Almost 2,000 poisonings linked to wild mushrooms were recorded in France in 2022.

A total of 1,923 intoxications were reported to poison control centers (CAP) during the surveillance period, between July and December. The amount is usually around 1,300 cases. Levels in 2022 were similar to those in 2019.

The monthly poisoning peak of 2022 occurred in October when more than 1,000 cases were recorded. Nearly 40 serious cases occurred, including one person needing a liver transplant and another who had kidney failure, and two people died. In 2021, 41 serious cases and four deaths were reported.

Mushroom growth varies from year to year depending on various things, including weather, according to an article in Vigil’Anses, a newsletter published by the French Agency for Food, Environmental and Occupational Health and Safety (ANSES).

Risk factors for poisoning are poor conservation, consumption of old mushrooms in poor condition, undercooked mushrooms or eating too many, and personal sensitivity, but the major risk is confusing an edible species with a toxic one.

Digging deeper into cases
A questionnaire to better understand the circumstances of intoxication was undertaken by poison control centers. It was offered to each person calling a poison control center for mushroom poisoning to assess the methods of obtaining and identifying mushrooms, plus knowledge of ANSES’s prevention messages.

Although recommendations are issued every year by ANSES, poisonings are frequently reported to poison control centers because of the consumption of raw mushrooms by young children or the use of identification applications for smartphones.

In 2022, 1,862 people were poisoned during a meal including mushrooms. The other cases include accidental ingestion by young children or vulnerable adults.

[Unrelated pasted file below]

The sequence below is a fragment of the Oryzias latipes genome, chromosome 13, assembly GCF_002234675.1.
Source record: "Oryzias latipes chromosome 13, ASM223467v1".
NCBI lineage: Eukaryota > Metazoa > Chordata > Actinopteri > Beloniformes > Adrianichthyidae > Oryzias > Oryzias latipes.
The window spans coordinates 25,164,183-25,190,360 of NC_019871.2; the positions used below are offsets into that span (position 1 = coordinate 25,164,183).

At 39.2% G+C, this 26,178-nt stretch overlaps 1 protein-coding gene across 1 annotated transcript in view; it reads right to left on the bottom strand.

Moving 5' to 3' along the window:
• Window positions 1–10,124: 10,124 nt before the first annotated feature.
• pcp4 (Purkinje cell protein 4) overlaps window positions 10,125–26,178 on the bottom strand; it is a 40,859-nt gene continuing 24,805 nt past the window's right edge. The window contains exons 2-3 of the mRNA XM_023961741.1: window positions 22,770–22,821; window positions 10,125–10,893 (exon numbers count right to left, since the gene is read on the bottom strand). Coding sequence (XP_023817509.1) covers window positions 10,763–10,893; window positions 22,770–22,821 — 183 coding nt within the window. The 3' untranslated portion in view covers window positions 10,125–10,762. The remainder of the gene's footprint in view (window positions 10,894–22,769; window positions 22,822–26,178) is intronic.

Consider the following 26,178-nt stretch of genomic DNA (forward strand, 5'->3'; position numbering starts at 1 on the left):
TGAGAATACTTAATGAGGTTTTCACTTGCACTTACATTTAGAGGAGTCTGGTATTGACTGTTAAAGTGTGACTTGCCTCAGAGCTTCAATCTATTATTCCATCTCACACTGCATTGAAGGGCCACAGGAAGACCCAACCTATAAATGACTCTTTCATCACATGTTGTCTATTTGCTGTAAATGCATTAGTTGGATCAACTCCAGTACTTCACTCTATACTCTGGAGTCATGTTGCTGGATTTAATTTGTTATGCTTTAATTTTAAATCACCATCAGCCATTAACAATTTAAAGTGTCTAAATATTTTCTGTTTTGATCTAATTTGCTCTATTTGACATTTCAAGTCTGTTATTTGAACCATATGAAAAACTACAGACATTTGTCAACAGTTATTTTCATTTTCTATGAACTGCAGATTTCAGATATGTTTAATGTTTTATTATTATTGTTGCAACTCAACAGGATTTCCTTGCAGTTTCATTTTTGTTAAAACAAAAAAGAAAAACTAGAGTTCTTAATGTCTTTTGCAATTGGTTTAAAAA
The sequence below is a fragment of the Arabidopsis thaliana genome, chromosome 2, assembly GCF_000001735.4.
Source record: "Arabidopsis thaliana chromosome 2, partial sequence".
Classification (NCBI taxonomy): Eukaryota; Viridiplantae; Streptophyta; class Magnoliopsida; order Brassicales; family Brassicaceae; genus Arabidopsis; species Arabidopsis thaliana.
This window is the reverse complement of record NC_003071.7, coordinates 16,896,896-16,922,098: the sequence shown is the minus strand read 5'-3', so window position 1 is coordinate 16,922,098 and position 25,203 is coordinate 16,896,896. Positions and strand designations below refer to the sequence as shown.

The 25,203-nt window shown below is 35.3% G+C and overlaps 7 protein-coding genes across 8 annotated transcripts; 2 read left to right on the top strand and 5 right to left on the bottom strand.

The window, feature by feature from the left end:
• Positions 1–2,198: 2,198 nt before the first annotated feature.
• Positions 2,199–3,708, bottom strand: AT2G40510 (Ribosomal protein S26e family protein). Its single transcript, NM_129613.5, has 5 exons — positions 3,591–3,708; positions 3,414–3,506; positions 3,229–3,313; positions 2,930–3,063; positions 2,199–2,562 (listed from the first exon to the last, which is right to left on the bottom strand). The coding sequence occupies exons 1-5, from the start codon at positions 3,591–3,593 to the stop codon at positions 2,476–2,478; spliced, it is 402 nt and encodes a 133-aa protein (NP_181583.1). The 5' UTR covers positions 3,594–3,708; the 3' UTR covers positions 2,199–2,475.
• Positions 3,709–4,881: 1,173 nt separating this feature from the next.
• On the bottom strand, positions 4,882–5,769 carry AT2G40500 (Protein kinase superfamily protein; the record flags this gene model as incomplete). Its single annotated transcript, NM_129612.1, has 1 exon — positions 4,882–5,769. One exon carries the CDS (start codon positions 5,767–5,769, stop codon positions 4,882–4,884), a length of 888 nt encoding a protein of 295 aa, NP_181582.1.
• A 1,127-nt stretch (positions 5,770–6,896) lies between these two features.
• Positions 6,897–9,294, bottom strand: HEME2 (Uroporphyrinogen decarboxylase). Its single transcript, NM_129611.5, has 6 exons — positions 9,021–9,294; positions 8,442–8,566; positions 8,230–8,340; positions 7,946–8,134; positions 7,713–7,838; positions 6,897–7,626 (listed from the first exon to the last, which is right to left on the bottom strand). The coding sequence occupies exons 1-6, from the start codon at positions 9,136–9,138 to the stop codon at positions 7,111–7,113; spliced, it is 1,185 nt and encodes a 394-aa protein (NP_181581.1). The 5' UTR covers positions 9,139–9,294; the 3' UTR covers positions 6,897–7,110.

For 1,146 meals, information on the origin of mushrooms was available. More than 92 percent had been picked but some had been bought in supermarkets, markets or greengrocers or eaten in restaurants.

Picking had taken place mainly in forest areas and less frequently in a garden. A small percentage were from the roadside. Most mushrooms had been cooked before consumption but they were eaten raw in 94 meals.

Some people had tried to identify picked mushrooms before consuming them using various ways such as a book, a smartphone application, the internet or via the help of a third party such as a pharmacist or a mycologist from an association.

The most frequently identified toxic species were Satan’s (or Devil’s) bolete, yellow agarics, poisonous lepiota types or the fly agaric.

People mainly suffered from digestive symptoms including vomiting, nausea, diarrhea or abdominal pain. Neurological issues were observed in 17 percent of patients, including dizziness or headaches. Some people showed excessive sweating or a rash, as well as cardiovascular symptoms.

Wild mushroom advice
ANSES recommends that people only collect mushrooms they know as some highly toxic ones are very similar to edible species. Poisonous types can also grow where edible varieties had been picked in the past. If there is the slightest doubt, consult a specialist before consumption.

Pick only specimens in good condition and take the entire mushroom to help with identification. Do not pick mushrooms near potentially polluted sites such as roadsides and landfills.

Store mushrooms in the fridge at a maximum of 4 degrees C (39.2 degrees F), avoid all contact with other foods and consume within two days of picking. Make sure they are cooked properly – 20 to 30 minutes in a pan or 15 minutes in boiling water – and don’t eat too many in one sitting. Also, don’t give wild mushrooms to young children or use only mobile apps for identification, due to the high risk of error.

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